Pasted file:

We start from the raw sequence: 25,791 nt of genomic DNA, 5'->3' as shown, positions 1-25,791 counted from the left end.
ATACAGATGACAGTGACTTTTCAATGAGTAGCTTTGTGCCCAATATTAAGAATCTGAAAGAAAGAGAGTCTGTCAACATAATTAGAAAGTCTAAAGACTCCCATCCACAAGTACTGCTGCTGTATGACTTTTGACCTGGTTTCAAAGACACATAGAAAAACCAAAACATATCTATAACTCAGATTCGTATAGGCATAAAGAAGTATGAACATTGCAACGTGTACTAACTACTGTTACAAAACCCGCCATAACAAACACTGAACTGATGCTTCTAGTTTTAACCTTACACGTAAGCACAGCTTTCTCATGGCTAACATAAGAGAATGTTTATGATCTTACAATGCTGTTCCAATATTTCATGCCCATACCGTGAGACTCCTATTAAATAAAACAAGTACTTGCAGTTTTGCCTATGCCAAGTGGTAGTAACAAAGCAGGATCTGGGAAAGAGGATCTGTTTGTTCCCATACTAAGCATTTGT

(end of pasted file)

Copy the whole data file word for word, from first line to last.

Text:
We start from the raw sequence: 25,791 nt of genomic DNA, 5'->3' as shown, positions 1-25,791 counted from the left end.
ATACAGATGACAGTGACTTTTCAATGAGTAGCTTTGTGCCCAATATTAAGAATCTGAAAGAAAGAGAGTCTGTCAACATAATTAGAAAGTCTAAAGACTCCCATCCACAAGTACTGCTGCTGTATGACTTTTGACCTGGTTTCAAAGACACATAGAAAAACCAAAACATATCTATAACTCAGATTCGTATAGGCATAAAGAAGTATGAACATTGCAACGTGTACTAACTACTGTTACAAAACCCGCCATAACAAACACTGAACTGATGCTTCTAGTTTTAACCTTACACGTAAGCACAGCTTTCTCATGGCTAACATAAGAGAATGTTTATGATCTTACAATGCTGTTCCAATATTTCATGCCCATACCGTGAGACTCCTATTAAATAAAACAAGTACTTGCAGTTTTGCCTATGCCAAGTGGTAGTAACAAAGCAGGATCTGGGAAAGAGGATCTGTTTGTTCCCATACTAAGCATTTGT